The death of a loved one is undeniably one of the most stressful events in anyone’s life. When dealing with the emotional stress of loss one also has to deal with the cumbersome but necessary procedures to ensure that the deceased’s possessions and other business is brought to a closure.
If the deceased had left behind a valid will then his assets should be dealt with in accordance with his wishes (subject to the forced heirship provisions of the law) and this process is commonly known as “Probate”. In case the deceased did not leave a valid will then his assets shall be dealt with in accordance with the provisions of the relevant Law which covers such situations and this process is known as “Administration”.
Understanding the difference between the two procedures may not be important when you have a professional team to assist you. It is however important to note that it is usually quicker to finalise the Estate (the deceased’s assets) when there is a valid Will in place.
This guide provides a brief outline of the process of Administration and Probate in Cyprus.
STEP 1 – Provision of information
Once the lawyers are notified of the passing of your family member, they will request certain information such as an original death certificate and information with regards to the family status and assets of the deceased (e.g. marital status, full names and addresses of the children, if there are any vehicles, any properties, any investments, bank deposits, debts, loans etc).
If the lawyers hold the deceased’s Will they will then open it and will inform the beneficiaries of the contents of the same.
At this stage, a deposit would typically be required to be paid for the expenses of the administration/ probate.
STEP 2 – Court Application
The application for probate/administration is lodged at the Court. Within approximately a week from the lodging of the same, the Court usually issues a Certificate (Probate Certificate or Letters of Administration as the case may be) which is necessary to proceed further. This Certificate effectively “opens” the doors for the collection of information regarding the assets of the deceased.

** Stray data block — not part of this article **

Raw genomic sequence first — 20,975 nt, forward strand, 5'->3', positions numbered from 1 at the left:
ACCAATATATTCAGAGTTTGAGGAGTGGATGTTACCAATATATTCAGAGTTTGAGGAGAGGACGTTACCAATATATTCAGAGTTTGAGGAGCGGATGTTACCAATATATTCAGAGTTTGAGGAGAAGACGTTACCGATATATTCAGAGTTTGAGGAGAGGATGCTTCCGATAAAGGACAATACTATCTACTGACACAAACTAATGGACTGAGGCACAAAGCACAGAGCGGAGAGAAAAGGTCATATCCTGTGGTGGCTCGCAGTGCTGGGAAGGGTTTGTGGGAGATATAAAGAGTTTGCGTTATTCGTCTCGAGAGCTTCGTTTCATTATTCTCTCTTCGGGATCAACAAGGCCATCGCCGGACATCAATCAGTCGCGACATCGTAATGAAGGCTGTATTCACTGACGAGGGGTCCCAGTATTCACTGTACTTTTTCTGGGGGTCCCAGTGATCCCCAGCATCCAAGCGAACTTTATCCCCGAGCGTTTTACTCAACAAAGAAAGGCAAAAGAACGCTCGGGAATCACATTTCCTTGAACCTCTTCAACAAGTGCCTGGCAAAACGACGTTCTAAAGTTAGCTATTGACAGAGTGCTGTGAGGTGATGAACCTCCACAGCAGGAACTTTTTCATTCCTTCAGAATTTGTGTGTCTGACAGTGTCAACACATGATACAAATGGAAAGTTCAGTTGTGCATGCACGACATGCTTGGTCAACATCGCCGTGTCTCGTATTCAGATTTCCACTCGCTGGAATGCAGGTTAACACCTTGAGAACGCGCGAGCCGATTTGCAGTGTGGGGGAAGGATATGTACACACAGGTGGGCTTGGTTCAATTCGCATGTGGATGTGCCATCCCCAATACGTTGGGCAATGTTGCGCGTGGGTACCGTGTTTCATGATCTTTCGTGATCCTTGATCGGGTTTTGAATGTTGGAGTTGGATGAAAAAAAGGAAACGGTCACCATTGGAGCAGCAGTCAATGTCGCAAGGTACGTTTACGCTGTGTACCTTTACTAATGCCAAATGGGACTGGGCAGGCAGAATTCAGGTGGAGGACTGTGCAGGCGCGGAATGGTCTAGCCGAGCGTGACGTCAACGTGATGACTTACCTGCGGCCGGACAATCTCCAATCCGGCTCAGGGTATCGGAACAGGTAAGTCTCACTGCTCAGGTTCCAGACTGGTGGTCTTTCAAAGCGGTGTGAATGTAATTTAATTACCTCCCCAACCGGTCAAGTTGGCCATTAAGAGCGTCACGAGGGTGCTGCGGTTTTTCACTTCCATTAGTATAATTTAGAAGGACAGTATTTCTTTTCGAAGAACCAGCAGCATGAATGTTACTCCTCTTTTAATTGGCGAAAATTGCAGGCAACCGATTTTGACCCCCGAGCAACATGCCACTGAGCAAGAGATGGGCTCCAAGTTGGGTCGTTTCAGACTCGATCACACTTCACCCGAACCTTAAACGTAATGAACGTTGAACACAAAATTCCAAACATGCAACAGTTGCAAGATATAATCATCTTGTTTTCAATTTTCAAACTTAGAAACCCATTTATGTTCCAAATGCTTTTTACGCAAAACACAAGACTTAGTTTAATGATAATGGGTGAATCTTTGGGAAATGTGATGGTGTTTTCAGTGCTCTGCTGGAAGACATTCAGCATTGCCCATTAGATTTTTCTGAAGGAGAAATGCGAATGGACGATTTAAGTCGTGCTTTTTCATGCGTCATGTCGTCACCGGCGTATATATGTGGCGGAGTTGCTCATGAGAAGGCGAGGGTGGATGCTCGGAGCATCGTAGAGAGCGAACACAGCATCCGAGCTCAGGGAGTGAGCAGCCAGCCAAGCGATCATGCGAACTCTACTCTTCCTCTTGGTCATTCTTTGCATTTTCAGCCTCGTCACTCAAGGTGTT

STEP 3 – Searches and Inland Revenue
The person handling the Probate/ Administration, will conduct searches to find the assets of the deceased such as searches done at the Land Registry and banks.
Then a case file is opened at the Inland Revenue in order for the Inland Revenue to assess whether the deceased owes taxes in Cyprus. The Inland Revenue in Cyprus will request the procurement of a “certificate of fiscal residence” from the Inland Revenue of the country of origin of the deceased (e.g. in the UK this is the HMRC). This basically tells the Inland Revenue whether the deceased was a tax payer in his country of residence or in Cyprus so that they can process the case. Obtaining this “certificate of fiscal residence” can sometimes take 3-4 months depending on the country of origin of the deceased.
STEP 4 – Inventory of Assets and Debts
When all the searches have been done and the information about the assets and debts of the deceased have been collected, an official inventory must be prepared which is then lodged at the Court and at the Inland Revenue.
STEP 5 – Tax Clearance Certificate
Once the information in STEP 3 and 4 has been submitted to the Inland Revenue and all the queries have been dealt with and any requested information submitted, the Inland Revenue shall issue the Tax Clearance Certificates (TCCs). These are certificates which allow each of the assets to be accessed. For example, there will be a TCC for the bank account, one for each property, etc. With the TCC the bank will allow the Executor of the Estate to take the funds deposited in any bank account and to close the same. With the TCC relating to a property, the Executor will be able to sell a property or to transfer it from the name of the deceased onto the names of other persons.
STEP 5 – Dealing with the Assets
It is important to note that any outstanding debts or loans of the deceased must be dealt with as a matter of priority. Therefore, if there are sufficient funds in any bank accounts to settle these liabilities then these shall be paid first. If there are no funds to settle these, then the Executor may have to sell other assets to produce the necessary funds or to make other arrangements as may be appropriate each time under and as the circumstances may be.
If there are no debts or loans then the assets of the deceased can be divided between the beneficiaries.
Any professional services fees shall also be deducted from the Estate prior to the division of assets to the beneficiaries.
The beneficiaries upon receipt of their share of the Estate shall be required to sign a declaration to acknowledge such receipt and discharge the Executor.
STEP 6 – Final Accounts
When all the debts have been cleared and all the assets of the deceased have been divided between the beneficiaries, then Final Accounts of the Estate are prepared and lodged at the Court together with the Declarations of the Beneficiaries mentioned in STEP 5. The Final Accounts show a breakdown of how all the matters of the Estate were dealt with, providing the Court with copies of all receipts, invoices, contracts etc.
STEP 7 – Closure
The Court Registrar shall review the information, the Final Accounts etc which have been submitted and provided that everything is in order shall close the Probate/Administration file.
The above process may seem daunting to deal with especially at a time of emotional distress. Using the right professional team to support and assist you can take away the load and may alleviate the stress related to the probate/administration process. It is however important to choose experienced professionals you can trust to assist you during such difficult times.